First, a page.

Indoor smoking: a sad Austrian story

In 2017, the newly elected Austrian government decided to reverse a previously passed law to completely ban indoor smoking in bars and restaurants. The Austrian public reacted with big protests and petitions – all without success. The motives of the Austrian politicians are very questionable and raise serious questions about their sense of responsibility towards citizens. Continue reading “Indoor smoking: a sad Austrian story”

Marx’s modern view on global capitalism

Marx had a negative idea of capitalism. Though – at his time – globalisation could still be seen as a force that brings change in our society by spreading the ideals of a communist revolution. After the fall of the Soviet Union in 1991, what would be Marx’s view on the global capitalism of the 21st century?  Continue reading “Marx’s modern view on global capitalism”

Visions of reality: the problem of experience in science

Scientific discovery is grounded in our experience. But is there something about our experience that is not quantifiable? This article explores the history of the debate surrounding the compatibility of lived experience with scientific data. How the different visions of reality presented in these debates are balanced in our culture will affect the very way that life itself is lived and understood. Continue reading “Visions of reality: the problem of experience in science”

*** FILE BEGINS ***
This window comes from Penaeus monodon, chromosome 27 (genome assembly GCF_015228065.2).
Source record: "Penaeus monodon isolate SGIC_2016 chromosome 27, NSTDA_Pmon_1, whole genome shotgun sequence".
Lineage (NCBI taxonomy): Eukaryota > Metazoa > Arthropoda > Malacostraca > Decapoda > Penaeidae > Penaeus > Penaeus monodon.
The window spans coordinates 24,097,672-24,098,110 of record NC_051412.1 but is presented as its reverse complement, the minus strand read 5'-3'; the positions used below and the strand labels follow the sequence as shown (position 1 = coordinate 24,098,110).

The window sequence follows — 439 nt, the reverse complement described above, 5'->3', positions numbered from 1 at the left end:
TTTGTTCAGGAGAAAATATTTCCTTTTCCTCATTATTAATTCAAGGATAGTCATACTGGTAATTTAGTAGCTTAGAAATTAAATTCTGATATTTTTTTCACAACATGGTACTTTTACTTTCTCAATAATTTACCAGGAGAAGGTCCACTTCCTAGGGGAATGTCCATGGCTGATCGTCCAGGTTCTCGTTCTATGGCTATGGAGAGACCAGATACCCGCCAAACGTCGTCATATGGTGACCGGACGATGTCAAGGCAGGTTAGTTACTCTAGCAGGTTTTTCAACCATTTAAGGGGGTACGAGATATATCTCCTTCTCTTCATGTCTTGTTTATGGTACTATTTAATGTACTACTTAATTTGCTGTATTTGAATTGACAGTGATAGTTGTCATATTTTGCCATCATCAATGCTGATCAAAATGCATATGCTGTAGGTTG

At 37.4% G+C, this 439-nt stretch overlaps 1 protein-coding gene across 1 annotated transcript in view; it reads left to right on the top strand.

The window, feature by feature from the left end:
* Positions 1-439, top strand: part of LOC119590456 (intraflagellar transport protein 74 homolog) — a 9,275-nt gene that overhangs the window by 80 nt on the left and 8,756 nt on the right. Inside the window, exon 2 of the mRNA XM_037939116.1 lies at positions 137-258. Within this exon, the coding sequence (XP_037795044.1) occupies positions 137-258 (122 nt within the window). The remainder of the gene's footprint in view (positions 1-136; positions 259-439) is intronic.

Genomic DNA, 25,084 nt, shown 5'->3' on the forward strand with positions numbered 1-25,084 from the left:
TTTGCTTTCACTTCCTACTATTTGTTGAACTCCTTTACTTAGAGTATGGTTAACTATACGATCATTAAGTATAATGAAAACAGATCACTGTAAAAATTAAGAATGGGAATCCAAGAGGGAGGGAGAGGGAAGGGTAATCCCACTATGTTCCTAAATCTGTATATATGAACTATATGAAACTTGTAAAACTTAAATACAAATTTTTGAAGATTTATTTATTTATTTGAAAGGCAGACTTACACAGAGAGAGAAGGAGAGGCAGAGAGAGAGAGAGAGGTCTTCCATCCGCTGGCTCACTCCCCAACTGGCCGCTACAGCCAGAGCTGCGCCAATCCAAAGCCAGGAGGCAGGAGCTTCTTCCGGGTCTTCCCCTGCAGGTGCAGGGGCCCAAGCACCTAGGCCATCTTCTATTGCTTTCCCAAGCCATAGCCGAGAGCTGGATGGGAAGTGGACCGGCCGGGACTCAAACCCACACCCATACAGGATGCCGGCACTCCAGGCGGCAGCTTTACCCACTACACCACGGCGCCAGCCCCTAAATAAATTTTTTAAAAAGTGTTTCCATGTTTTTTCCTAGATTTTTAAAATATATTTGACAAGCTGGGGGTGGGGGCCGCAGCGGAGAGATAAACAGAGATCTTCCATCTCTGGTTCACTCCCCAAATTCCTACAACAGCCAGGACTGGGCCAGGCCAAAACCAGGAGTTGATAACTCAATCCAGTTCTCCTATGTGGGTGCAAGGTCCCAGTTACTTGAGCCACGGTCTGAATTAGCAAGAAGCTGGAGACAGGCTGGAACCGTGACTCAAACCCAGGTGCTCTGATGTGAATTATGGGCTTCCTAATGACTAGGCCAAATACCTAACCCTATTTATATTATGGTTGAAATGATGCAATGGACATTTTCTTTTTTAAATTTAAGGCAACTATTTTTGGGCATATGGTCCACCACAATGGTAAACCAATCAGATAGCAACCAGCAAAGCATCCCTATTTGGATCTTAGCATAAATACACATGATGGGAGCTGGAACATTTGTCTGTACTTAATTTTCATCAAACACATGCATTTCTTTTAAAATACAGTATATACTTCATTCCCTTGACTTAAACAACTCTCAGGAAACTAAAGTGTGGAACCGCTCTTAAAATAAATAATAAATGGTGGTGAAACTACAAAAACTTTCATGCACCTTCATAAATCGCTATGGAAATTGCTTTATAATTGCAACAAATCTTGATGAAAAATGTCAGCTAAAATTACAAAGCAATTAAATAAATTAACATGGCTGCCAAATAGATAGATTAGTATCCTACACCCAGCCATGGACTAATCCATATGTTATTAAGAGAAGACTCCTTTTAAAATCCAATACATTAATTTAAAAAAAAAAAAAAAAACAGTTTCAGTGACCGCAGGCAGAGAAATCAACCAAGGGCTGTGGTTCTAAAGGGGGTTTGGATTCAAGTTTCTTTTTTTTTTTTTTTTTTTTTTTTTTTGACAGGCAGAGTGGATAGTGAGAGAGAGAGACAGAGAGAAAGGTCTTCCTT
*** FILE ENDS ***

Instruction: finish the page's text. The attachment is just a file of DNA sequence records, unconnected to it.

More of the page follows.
Multilateral agreement is the only justification of “humanitarian” wars

Within the last 20 years, the United States and its western allies have gone to war to defend the natural human rights of citizens of other states, thereby violating the principle of non-intervention established within the frame of the Peace of Westphalia in 1648. Is interventionism justified, or does it reflect the interests of the aggressors? Will other international players, such as China or Russia, use similar rhetoric to justify aggressive behaviours?  Continue reading “Multilateral agreement is the only justification of “humanitarian” wars”

The rise of the 21st century anti-vaxxer epidemic

The alarming rise of measles across Europe and the US has health officials scrambling to contain the damage of what is being called the worst outbreak of the 21st century – the anti-vaxxer epidemic. Vaccines have become a victim of their own success, and the mistrust in their use demands a global effort to understand what has caused this behavioral shift, and resulted in a society wanting to take one step backwards rather than a leap forward. Continue reading “The rise of the 21st century anti-vaxxer epidemic”

How journals kill scientific Romanticism  

The pleasure of discovery is Romantic, and drives students towards the study of scientific disciplines. However, young scientists often experience, quite soon, a loss of enthusiasm and motivation. Digging deeper into the world of scientific publishing, this article reveals how the monetary interests of journals are destroying the Romantic ideas of scientists by establishing an unsustainable system of competitive struggles. Continue reading “How journals kill scientific Romanticism  “